A recently unveiled statue of Mary Wollstonecraft has caused outrage by depicting the pioneering feminist writer naked. The statue depicts a nude woman emerging from an amorphous mound of organic matter. The BBC described the statue as “a swirling mingle of female forms.”

The problem isn’t the statue. It’s the underlying unconscious shame that precludes our ability to engage with the naked body in a balanced, holistic, unobjectified way.

Who was Mary Wollstonecraft?

Wikipedia describes Wollstonecraft (1759-1797) as “an English writer, philosopher, and advocate of women’s rights.” She’s best known for A Vindication of the Rights of Woman (1792), which argued for women’s equal place in society. There are some serious writing genes here: Wollstonecraft was also the mother of Frankenstein author Mary Shelley.

Shortly after Wollstonecraft’s death, her second husband William Godwin published an unusually frank account of her life, Memoirs. It describes “her close friendship with a woman, her love affairs, her illegitimate child, her suicide attempts and her agonizing death” following childbirth complications.

Contemporary society rejected both Wollstonecraft’s ideas and lifestyle. Her reputation suffered until the rise of feminism a century later. Growing recognition led to a ten-year campaign to raise a statue of Mary opposite the Newington Green Unitarian Church in London that she attended. The statue by Maggi Hambling was unveiled on 10 November 2020.

Criticism of the statue

The unveiled statue drew immediate criticism.

Caroline Criado-Perez, who successfully campaigned for a statue of another feminist, Millicent Fawcett, felt the “representation is insulting to her [Mary Wollstonecraft]. I can’t see her feeling happy to be represented by this naked, perfectly formed wet dream of a woman.” 

Criado-Perez has a point. The statue certainly fits within the boundaries of stereotypical representations of the female figure.

Guardian columnist Rhiannon Lucy Cosslett went straight for the genitals. In an article titled ‘Why I hate the Mary Wollstonecraft statue: would a man be ‘honoured’ with his schlong out?’ she railed that “none of us expected to find ourselves contemplating whether or not she had a full bush.”

“Challenging artwork”

Hambling responded that it was “a sculpture of an idea”—not of a particular woman at a particular point in history. “Statues in historic costume look like they belong to history because of their clothes. It’s crucial that she is ‘now’.”

Cosslett sees the nudity differently. She notes the difficulty of creating great public sculptures, particularly of women—who often end up nude. She calls it the “It’s a naked lady, so it must be art” syndrome. 

“There’s a corporate blandness to these female figures… there’s a soullessness to much of it… [Is it] an attempt to please everyone and therefore ultimately and blandly, no one?”

Bee Rowlatt, one of the statue’s organisers, argues that Hambling’s work doesn’t sexualise the female figure. “It’s not inviting—it’s challenging. It’s a challenging artwork, and it’s meant to be.”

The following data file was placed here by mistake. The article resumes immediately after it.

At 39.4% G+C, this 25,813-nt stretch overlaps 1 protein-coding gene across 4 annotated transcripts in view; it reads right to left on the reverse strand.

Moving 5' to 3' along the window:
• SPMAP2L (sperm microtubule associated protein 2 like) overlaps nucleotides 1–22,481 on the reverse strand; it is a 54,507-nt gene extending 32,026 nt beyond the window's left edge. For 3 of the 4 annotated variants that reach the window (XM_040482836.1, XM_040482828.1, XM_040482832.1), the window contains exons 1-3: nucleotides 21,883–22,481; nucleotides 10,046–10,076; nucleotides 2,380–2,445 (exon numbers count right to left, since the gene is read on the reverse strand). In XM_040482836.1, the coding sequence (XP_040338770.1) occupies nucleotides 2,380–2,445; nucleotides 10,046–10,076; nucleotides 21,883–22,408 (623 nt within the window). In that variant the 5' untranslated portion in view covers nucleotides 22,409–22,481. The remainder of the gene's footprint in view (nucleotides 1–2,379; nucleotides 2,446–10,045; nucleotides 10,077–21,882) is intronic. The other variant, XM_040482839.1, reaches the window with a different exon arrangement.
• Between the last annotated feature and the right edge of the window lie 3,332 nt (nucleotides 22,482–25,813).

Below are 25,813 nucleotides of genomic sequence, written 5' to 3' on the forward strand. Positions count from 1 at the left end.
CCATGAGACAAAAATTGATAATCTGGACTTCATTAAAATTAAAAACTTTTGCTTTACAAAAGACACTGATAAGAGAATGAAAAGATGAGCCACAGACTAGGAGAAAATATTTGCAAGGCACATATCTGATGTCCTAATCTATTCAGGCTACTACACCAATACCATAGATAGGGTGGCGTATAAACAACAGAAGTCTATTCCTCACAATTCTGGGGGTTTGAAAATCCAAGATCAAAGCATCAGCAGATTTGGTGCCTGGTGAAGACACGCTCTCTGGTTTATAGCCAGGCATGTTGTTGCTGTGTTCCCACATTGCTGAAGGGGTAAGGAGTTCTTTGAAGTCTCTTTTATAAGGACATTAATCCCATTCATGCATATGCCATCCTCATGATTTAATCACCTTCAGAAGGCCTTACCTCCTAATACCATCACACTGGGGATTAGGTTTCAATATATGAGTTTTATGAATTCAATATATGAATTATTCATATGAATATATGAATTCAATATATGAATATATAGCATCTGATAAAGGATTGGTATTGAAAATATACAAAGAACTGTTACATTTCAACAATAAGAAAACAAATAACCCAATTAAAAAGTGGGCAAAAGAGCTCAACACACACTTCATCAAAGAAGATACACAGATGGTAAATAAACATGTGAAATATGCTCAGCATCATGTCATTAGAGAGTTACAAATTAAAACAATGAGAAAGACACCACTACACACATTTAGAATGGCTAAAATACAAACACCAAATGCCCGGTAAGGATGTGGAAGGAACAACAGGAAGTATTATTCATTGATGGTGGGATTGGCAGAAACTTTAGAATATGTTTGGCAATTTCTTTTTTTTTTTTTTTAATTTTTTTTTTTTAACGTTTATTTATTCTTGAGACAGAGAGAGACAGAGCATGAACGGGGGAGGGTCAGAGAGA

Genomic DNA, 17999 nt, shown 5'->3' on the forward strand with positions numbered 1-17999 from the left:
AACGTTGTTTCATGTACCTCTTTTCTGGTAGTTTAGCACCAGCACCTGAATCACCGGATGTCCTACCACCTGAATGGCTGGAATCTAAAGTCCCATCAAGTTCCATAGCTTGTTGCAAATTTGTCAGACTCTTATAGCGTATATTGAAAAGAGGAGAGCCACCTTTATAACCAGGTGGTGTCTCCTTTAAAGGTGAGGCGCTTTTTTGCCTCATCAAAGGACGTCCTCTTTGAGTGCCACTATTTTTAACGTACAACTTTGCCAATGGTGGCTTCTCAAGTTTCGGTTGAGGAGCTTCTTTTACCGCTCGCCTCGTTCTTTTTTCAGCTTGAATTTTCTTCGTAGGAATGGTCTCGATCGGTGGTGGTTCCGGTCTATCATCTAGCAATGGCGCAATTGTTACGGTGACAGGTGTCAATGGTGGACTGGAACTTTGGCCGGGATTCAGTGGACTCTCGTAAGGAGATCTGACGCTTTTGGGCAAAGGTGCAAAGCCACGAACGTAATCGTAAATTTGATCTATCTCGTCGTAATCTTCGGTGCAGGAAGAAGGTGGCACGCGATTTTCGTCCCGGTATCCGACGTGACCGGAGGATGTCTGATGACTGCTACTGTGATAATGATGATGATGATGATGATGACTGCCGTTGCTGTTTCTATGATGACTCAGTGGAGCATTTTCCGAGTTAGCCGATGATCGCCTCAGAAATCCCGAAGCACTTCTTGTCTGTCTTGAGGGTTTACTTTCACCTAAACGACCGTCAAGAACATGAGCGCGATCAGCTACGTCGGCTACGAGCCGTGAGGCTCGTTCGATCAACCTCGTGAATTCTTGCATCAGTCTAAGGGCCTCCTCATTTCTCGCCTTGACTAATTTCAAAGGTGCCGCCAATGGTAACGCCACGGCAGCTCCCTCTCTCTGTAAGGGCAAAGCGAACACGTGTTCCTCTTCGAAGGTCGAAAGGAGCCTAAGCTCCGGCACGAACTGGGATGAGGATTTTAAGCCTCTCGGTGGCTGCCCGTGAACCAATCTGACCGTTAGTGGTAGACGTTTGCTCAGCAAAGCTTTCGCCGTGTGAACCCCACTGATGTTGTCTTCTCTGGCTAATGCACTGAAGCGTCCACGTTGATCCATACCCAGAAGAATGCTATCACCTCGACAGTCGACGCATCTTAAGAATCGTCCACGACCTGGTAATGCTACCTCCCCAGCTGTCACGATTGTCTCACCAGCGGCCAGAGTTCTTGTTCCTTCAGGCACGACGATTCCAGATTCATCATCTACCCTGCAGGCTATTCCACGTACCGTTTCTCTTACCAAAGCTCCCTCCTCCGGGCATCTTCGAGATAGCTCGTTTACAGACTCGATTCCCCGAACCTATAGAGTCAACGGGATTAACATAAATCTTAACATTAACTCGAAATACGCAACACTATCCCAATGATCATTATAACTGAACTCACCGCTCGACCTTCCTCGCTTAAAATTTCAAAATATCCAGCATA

“Tits”

Writer Tracy King is forthright on the effect of the statue. “Any passing teenage boy is not going to think, oh, that’s an icon of feminist education. They are going to think—tits!”

She’s absolutely right. That’s because teenage boys are wired to respond to tits. This creates an opportunity that the Millicent Fawcett statue, in historical garb, doesn’t present. Engage the teens with the tits, then educate them.

“I do not wish women to have power over men but over themselves,” reads a quote from Mary Wollstonecraftat the base of the statue. In Mary, with her affairs, her passionate same-sex friendships, and her suicidal depression today’s teenagers may recognise—and relate to—a psychologically very modern figure.

Unconscious shame

There’s something else going on here: the use of schoolyard terms like tits, schlong and bush. Evolutionary psychologist Steven Pinker wrote that, “In all societies, sex is at least somewhat ‘dirty’.” We use jokey terms to ‘make light’ of things we find awkward or ‘dirty’. 

Those uncomfortable feelings of awkwardness, of dirtiness, of a vague sense of doing something forbidden, are all symptoms of unconscious shame. When it comes to sexuality, it’s not just our teenagers who are adolescents. Collectively, we haven’t developed beyond our historical sexual shame to a healthy acceptance of human biology.

For me, the problem isn’t the Mary Wollstonecraft statue. It’s the underlying unconscious shame that precludes our ability to engage with the naked body—female or male, verbally or visually—in a balanced, holistic, unobjectified way.

This shame accounts for why there are so few statues of historical women, and why Mary Wollstonecraftendured so much hardship in her ferocious passion for female equality and for life itself. Personally, I believe Maggi Hambling’s statue does justice to its subject.

Oh—and when it comes time for my statue, can I please have one with my schlong out?

Photo by Grim23 on Wikimedia Commons (CC BY-SA 4.0)